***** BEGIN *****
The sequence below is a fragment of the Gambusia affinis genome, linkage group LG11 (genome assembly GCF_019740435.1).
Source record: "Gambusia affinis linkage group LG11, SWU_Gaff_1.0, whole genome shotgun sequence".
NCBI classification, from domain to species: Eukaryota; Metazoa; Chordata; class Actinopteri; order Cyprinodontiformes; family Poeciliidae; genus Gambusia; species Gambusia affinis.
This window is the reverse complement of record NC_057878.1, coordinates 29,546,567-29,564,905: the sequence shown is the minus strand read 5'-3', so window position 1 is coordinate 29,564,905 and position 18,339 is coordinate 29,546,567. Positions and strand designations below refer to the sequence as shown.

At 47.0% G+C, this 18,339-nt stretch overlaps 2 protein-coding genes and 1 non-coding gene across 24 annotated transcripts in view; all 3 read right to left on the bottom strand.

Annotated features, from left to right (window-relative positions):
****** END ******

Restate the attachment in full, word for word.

The sequence below is a fragment of the Gambusia affinis genome, linkage group LG11 (genome assembly GCF_019740435.1).
Source record: "Gambusia affinis linkage group LG11, SWU_Gaff_1.0, whole genome shotgun sequence".
NCBI classification, from domain to species: Eukaryota; Metazoa; Chordata; class Actinopteri; order Cyprinodontiformes; family Poeciliidae; genus Gambusia; species Gambusia affinis.
This window is the reverse complement of record NC_057878.1, coordinates 29,546,567-29,564,905: the sequence shown is the minus strand read 5'-3', so window position 1 is coordinate 29,564,905 and position 18,339 is coordinate 29,546,567. Positions and strand designations below refer to the sequence as shown.

At 47.0% G+C, this 18,339-nt stretch overlaps 2 protein-coding genes and 1 non-coding gene across 24 annotated transcripts in view; all 3 read right to left on the bottom strand.

Annotated features, from left to right (window-relative positions):